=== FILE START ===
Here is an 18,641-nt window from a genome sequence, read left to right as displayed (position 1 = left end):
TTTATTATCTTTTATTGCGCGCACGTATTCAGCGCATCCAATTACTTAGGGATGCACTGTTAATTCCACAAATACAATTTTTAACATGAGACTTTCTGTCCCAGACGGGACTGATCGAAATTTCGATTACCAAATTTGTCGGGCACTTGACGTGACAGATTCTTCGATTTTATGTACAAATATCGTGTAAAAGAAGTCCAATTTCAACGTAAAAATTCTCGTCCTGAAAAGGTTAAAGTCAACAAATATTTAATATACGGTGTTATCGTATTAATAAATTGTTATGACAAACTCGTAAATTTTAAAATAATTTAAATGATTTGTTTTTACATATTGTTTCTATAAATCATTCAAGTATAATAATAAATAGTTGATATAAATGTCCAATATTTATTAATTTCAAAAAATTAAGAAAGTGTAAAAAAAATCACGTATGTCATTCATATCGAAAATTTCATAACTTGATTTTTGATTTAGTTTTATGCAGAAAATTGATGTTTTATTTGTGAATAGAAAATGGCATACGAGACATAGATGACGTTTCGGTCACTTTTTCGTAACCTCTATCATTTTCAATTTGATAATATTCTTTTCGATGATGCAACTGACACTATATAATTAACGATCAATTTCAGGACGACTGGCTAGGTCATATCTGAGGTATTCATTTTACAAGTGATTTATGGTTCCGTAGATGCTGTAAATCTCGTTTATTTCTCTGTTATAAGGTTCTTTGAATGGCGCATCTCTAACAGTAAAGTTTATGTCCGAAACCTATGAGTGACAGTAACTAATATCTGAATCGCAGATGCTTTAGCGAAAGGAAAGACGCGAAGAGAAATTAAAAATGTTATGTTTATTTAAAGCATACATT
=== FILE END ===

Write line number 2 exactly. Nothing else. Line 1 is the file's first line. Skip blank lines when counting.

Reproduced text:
TTTATTATCTTTTATTGCGCGCACGTATTCAGCGCATCCAATTACTTAGGGATGCACTGTTAATTCCACAAATACAATTTTTAACATGAGACTTTCTGTCCCAGACGGGACTGATCGAAATTTCGATTACCAAATTTGTCGGGCACTTGACGTGACAGATTCTTCGATTTTATGTACAAATATCGTGTAAAAGAAGTCCAATTTCAACGTAAAAATTCTCGTCCTGAAAAGGTTAAAGTCAACAAATATTTAATATACGGTGTTATCGTATTAATAAATTGTTATGACAAACTCGTAAATTTTAAAATAATTTAAATGATTTGTTTTTACATATTGTTTCTATAAATCATTCAAGTATAATAATAAATAGTTGATATAAATGTCCAATATTTATTAATTTCAAAAAATTAAGAAAGTGTAAAAAAAATCACGTATGTCATTCATATCGAAAATTTCATAACTTGATTTTTGATTTAGTTTTATGCAGAAAATTGATGTTTTATTTGTGAATAGAAAATGGCATACGAGACATAGATGACGTTTCGGTCACTTTTTCGTAACCTCTATCATTTTCAATTTGATAATATTCTTTTCGATGATGCAACTGACACTATATAATTAACGATCAATTTCAGGACGACTGGCTAGGTCATATCTGAGGTATTCATTTTACAAGTGATTTATGGTTCCGTAGATGCTGTAAATCTCGTTTATTTCTCTGTTATAAGGTTCTTTGAATGGCGCATCTCTAACAGTAAAGTTTATGTCCGAAACCTATGAGTGACAGTAACTAATATCTGAATCGCAGATGCTTTAGCGAAAGGAAAGACGCGAAGAGAAATTAAAAATGTTATGTTTATTTAAAGCATACATT